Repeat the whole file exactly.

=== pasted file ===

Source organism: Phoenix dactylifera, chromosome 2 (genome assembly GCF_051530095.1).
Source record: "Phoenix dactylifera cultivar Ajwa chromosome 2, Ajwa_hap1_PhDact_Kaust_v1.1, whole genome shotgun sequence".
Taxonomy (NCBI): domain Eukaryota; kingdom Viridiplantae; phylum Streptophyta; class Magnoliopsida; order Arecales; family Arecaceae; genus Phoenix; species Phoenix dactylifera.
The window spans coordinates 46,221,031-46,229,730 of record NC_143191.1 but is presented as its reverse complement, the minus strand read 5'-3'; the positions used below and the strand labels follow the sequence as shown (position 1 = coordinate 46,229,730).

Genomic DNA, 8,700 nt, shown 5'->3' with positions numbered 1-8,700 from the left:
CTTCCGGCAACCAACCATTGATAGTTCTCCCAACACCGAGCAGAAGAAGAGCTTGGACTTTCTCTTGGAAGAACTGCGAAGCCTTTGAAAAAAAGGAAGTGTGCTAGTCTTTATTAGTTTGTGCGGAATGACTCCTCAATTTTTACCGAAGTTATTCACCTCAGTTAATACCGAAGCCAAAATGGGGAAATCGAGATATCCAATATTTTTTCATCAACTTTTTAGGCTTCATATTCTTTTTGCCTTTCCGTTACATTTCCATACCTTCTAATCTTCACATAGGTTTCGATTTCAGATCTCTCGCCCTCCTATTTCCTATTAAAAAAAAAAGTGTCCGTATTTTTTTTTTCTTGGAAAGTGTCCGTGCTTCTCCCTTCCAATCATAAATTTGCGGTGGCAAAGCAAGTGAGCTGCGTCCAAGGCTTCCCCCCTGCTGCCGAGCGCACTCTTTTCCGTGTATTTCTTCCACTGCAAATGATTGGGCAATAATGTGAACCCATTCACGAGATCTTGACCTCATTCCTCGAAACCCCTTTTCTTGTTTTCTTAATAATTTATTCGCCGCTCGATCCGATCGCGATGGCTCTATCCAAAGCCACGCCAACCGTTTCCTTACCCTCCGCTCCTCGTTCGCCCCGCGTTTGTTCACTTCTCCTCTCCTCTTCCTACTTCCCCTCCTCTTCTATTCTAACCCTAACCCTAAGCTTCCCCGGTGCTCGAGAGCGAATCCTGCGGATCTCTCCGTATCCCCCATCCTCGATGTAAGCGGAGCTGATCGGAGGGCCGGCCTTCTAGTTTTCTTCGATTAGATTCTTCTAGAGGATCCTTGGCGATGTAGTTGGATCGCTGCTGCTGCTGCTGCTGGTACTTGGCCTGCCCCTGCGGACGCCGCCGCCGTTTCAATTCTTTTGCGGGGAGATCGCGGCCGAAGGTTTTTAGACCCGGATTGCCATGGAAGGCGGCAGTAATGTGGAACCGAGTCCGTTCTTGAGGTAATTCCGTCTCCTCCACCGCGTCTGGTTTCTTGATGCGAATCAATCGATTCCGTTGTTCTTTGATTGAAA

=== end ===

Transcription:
Source organism: Phoenix dactylifera, chromosome 2 (genome assembly GCF_051530095.1).
Source record: "Phoenix dactylifera cultivar Ajwa chromosome 2, Ajwa_hap1_PhDact_Kaust_v1.1, whole genome shotgun sequence".
Taxonomy (NCBI): domain Eukaryota; kingdom Viridiplantae; phylum Streptophyta; class Magnoliopsida; order Arecales; family Arecaceae; genus Phoenix; species Phoenix dactylifera.
The window spans coordinates 46,221,031-46,229,730 of record NC_143191.1 but is presented as its reverse complement, the minus strand read 5'-3'; the positions used below and the strand labels follow the sequence as shown (position 1 = coordinate 46,229,730).

Genomic DNA, 8,700 nt, shown 5'->3' with positions numbered 1-8,700 from the left:
CTTCCGGCAACCAACCATTGATAGTTCTCCCAACACCGAGCAGAAGAAGAGCTTGGACTTTCTCTTGGAAGAACTGCGAAGCCTTTGAAAAAAAGGAAGTGTGCTAGTCTTTATTAGTTTGTGCGGAATGACTCCTCAATTTTTACCGAAGTTATTCACCTCAGTTAATACCGAAGCCAAAATGGGGAAATCGAGATATCCAATATTTTTTCATCAACTTTTTAGGCTTCATATTCTTTTTGCCTTTCCGTTACATTTCCATACCTTCTAATCTTCACATAGGTTTCGATTTCAGATCTCTCGCCCTCCTATTTCCTATTAAAAAAAAAAGTGTCCGTATTTTTTTTTTCTTGGAAAGTGTCCGTGCTTCTCCCTTCCAATCATAAATTTGCGGTGGCAAAGCAAGTGAGCTGCGTCCAAGGCTTCCCCCCTGCTGCCGAGCGCACTCTTTTCCGTGTATTTCTTCCACTGCAAATGATTGGGCAATAATGTGAACCCATTCACGAGATCTTGACCTCATTCCTCGAAACCCCTTTTCTTGTTTTCTTAATAATTTATTCGCCGCTCGATCCGATCGCGATGGCTCTATCCAAAGCCACGCCAACCGTTTCCTTACCCTCCGCTCCTCGTTCGCCCCGCGTTTGTTCACTTCTCCTCTCCTCTTCCTACTTCCCCTCCTCTTCTATTCTAACCCTAACCCTAAGCTTCCCCGGTGCTCGAGAGCGAATCCTGCGGATCTCTCCGTATCCCCCATCCTCGATGTAAGCGGAGCTGATCGGAGGGCCGGCCTTCTAGTTTTCTTCGATTAGATTCTTCTAGAGGATCCTTGGCGATGTAGTTGGATCGCTGCTGCTGCTGCTGCTGGTACTTGGCCTGCCCCTGCGGACGCCGCCGCCGTTTCAATTCTTTTGCGGGGAGATCGCGGCCGAAGGTTTTTAGACCCGGATTGCCATGGAAGGCGGCAGTAATGTGGAACCGAGTCCGTTCTTGAGGTAATTCCGTCTCCTCCACCGCGTCTGGTTTCTTGATGCGAATCAATCGATTCCGTTGTTCTTTGATTGAAA